Choice

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The clock woke him. Incessant. Vibrating. He clawed at his phone and with bleary eyes, silenced it. 4:00 am.  “Ugh…” He ran a hand across his face and stretched out under the blankets. One of his feet slipped out and he felt cold. The thought of curling up again and sliding into sleep was inviting but…  he knew that today was going to be different. He lay there in the darkness. One last time. One final dawn. The ceiling seemed so far away in the pale light from the bathroom down the hall. Shadows were his companions. Nothing stirred. He thought of her. She was everything he ever dreamed of. Her eyes he adored…  and her cold snows. She was a Himalayan peak. Granite. She gave nothing. They met and it was as if all of his lifetimes beyond the gulf had led him there. This moment. Collide. They sparked. Their hearts were like two great fires… madness entwined. Perfection for too short a time. His happiness could not be measured. Yet, time slowed… her attentions eventually waned. Then came a day several months later. A long talk. Car. Rain on the windows. Her hands reached across and touched his face. “All you want to do is skateboard. You won’t even get a job. We are just too different.” Uncomfortable silence. Rain beating a sad song on the roof. Choices presented. Skateboarding or…?

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He had watched his phone grow silent as she faded away and left him then. His soul ached and all the morphine in the world couldn’t stop his agony.  It was like rolling in broken glass. He wept. A river under his eyes. Who could he speak to of his household Gods? Rage. Vodka. Vicodin. Despair. Sitting up in bed, he let the covers slip off of him. “Cold.” He stood and his joints cracked and popped. He flicked on a light and moved into the kitchen. Coffee. Life. He thumbed the start button on the dryer in the laundry room after throwing in a pair of corduroy trousers and a shirt. “Warm things up a bit…” he murmured. In the bathroom, he saw his reflection. His eyes stared back at him. Stranger. “No answers here.” – the sullen face seemed to say. Showering, he felt the hot water wash away the tiredness and ache he felt. His heart needed a hot shower too, he mused. Getting dressed, he felt his leg hairs stand up from the static on the fabric of his pants. They were warm and he felt better because of it. He glanced at the clock. He needed to get moving.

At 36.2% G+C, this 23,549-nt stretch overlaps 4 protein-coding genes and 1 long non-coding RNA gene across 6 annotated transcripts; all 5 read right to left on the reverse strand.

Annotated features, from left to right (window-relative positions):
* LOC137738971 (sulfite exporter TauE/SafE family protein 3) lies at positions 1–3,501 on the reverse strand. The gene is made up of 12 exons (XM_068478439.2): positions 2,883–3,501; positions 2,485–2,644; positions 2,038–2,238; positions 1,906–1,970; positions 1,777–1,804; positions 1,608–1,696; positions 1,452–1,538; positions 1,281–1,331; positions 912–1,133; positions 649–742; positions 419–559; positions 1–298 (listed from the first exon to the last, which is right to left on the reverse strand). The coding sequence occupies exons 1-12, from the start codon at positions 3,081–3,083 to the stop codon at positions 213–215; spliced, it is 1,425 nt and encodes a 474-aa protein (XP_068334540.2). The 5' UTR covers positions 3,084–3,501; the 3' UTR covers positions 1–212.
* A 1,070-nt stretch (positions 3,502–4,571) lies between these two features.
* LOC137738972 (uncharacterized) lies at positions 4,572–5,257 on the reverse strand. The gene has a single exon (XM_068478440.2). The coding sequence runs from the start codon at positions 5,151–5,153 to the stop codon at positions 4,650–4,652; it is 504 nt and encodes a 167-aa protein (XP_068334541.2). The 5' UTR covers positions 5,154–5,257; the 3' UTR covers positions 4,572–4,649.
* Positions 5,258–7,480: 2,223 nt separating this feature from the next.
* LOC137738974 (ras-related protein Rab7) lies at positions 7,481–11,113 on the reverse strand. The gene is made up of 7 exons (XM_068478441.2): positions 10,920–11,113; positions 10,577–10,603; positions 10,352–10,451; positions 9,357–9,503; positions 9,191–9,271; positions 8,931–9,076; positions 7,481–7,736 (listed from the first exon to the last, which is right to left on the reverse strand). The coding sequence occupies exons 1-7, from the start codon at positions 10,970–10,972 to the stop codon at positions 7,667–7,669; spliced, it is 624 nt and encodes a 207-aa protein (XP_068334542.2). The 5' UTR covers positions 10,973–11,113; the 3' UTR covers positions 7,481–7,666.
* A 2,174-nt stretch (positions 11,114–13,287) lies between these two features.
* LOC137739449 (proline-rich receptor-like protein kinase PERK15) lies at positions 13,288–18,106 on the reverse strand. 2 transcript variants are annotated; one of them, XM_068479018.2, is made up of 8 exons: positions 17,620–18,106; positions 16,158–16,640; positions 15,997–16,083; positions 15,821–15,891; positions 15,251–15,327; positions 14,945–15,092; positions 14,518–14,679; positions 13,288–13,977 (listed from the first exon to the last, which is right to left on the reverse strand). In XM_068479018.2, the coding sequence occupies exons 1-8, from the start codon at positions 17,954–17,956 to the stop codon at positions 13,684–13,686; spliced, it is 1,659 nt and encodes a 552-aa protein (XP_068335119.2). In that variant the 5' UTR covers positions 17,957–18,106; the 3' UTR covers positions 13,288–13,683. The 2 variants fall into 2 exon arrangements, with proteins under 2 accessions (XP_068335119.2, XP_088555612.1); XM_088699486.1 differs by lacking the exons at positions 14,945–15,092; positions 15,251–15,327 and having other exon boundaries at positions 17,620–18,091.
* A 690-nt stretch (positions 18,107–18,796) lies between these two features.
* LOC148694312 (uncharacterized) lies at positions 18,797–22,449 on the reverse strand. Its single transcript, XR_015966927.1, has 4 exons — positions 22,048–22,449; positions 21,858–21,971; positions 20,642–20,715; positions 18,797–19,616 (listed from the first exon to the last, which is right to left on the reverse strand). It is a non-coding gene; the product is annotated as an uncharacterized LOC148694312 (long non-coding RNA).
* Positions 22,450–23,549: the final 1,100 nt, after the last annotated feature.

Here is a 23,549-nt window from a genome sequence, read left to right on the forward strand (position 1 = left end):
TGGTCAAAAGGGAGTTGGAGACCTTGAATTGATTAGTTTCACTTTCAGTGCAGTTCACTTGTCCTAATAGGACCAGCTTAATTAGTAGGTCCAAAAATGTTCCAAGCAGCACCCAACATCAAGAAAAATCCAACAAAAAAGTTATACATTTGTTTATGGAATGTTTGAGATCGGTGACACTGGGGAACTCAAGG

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Today was different. He was going to do something special. Life had knocked him down like a playground bully. Bam! Bam! Bam! He had taken life’s blows and now it was time to strike back. It was his time. He recited the words to Robert Howard’s poem- Song Of The Mad Minstrel.  “I am canker and mildew and blight, danger and death and decay; the rot of the rain by night, the blast of the sun by day.” He mumbled to himself. He’d been doing this more often and periodically questioned his own sanity. Moving to a corner of the room, he slid the table away from the wall. Crouching down, he pried a floorboard loose and reached down inside. His calloused hands lifted a wooden box and rested it on the floor. He sat there briefly. Sigh. “How did it come to this?” he wondered. He removed the heavy metal object and slipped it into his front pocket. With it on him, he felt lethal. Ready for anything.